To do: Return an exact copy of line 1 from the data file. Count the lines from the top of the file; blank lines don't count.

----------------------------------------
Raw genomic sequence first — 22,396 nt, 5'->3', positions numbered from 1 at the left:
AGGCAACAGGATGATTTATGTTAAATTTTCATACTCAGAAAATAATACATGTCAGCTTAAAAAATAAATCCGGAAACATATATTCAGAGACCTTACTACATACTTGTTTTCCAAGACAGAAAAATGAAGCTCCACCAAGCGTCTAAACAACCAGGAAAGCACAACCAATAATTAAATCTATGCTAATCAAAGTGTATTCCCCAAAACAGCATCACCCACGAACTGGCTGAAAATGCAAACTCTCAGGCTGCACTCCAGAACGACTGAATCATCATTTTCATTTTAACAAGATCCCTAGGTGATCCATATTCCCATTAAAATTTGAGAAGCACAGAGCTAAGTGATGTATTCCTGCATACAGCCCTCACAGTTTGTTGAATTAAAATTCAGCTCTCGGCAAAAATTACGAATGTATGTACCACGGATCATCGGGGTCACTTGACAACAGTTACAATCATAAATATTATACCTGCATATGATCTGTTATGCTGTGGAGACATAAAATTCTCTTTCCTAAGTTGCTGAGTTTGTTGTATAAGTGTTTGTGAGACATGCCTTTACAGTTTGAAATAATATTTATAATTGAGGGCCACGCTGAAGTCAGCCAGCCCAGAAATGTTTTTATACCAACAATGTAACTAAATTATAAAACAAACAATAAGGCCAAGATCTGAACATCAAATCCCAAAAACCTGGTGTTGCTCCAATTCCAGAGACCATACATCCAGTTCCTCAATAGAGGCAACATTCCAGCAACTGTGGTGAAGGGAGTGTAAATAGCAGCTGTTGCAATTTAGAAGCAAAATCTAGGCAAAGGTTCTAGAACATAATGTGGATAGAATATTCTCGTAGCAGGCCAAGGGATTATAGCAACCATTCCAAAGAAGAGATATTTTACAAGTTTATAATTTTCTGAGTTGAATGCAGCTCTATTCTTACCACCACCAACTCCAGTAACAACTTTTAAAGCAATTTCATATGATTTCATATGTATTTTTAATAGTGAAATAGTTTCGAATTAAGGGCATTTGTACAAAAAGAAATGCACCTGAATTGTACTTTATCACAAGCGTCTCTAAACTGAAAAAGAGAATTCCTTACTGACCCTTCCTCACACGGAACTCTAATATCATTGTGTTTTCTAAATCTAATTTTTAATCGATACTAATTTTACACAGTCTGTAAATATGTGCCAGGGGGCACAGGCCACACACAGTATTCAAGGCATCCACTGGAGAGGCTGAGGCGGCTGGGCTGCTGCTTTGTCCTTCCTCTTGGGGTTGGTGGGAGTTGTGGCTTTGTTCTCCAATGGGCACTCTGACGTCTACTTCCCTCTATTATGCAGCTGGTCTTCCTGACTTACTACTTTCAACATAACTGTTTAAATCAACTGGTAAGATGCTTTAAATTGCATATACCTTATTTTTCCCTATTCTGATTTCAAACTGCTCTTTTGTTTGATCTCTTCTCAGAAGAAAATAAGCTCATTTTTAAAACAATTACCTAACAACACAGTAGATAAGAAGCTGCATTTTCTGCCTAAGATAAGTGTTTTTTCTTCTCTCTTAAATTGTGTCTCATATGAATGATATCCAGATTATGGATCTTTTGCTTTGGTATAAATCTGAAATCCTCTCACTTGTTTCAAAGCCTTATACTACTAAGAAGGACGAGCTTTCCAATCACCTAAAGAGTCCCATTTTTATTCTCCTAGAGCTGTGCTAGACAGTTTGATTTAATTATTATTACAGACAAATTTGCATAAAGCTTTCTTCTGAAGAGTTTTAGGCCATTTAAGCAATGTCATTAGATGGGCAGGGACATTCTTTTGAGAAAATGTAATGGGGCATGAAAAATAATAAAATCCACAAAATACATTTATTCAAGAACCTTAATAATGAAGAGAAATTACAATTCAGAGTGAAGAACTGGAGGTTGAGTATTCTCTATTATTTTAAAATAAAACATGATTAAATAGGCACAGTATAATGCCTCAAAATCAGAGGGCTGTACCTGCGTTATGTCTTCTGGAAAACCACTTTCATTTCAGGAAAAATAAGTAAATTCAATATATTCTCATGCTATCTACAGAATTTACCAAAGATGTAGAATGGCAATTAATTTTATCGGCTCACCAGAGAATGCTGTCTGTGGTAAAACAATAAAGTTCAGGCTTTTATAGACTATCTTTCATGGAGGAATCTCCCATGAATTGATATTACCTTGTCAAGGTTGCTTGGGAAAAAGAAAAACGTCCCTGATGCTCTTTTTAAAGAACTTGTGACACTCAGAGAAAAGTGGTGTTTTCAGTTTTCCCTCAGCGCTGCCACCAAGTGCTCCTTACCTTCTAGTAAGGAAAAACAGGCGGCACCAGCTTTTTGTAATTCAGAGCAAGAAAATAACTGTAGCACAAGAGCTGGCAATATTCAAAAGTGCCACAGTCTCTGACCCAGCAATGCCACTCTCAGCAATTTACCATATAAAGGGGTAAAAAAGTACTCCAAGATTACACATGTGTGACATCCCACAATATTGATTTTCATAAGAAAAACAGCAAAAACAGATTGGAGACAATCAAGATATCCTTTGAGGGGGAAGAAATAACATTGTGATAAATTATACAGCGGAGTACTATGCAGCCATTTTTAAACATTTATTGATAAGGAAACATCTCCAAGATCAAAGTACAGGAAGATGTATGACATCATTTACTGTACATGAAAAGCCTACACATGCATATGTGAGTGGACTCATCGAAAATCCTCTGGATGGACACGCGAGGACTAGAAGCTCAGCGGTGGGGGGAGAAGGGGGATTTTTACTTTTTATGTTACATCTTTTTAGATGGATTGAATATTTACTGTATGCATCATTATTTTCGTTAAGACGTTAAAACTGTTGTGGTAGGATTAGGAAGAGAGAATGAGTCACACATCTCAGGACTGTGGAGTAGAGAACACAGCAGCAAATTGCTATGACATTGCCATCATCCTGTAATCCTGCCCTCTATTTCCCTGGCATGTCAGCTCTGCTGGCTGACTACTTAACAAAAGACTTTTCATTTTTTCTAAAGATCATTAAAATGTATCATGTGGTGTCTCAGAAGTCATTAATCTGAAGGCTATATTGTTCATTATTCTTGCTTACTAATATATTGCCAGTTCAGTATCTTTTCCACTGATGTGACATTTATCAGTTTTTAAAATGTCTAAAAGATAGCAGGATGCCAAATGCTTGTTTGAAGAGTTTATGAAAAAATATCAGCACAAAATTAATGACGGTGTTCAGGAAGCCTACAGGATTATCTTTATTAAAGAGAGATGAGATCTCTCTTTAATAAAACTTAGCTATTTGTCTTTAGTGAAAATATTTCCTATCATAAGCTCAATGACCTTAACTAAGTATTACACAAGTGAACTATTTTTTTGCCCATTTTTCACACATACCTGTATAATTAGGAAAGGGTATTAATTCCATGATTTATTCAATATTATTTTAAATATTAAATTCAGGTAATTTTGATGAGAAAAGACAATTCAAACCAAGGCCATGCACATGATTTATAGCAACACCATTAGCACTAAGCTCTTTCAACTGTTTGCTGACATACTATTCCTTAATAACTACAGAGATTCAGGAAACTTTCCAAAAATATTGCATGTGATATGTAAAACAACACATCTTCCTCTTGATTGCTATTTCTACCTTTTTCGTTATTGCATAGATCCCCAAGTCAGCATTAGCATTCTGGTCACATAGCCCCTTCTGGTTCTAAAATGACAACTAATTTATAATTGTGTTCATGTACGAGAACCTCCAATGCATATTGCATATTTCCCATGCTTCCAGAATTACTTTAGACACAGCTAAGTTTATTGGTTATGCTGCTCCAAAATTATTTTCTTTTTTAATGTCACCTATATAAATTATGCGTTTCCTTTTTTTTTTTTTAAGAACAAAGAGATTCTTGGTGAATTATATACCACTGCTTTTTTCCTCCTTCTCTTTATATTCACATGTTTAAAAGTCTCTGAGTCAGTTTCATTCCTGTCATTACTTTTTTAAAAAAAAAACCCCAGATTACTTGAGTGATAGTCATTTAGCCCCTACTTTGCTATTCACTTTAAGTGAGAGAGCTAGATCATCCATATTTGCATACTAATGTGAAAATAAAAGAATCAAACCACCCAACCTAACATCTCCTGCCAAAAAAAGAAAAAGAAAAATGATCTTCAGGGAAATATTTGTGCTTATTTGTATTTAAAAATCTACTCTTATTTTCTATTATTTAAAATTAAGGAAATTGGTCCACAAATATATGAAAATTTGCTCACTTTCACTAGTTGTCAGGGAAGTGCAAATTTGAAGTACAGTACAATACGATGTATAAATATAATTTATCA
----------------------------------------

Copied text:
Raw genomic sequence first — 22,396 nt, 5'->3', positions numbered from 1 at the left: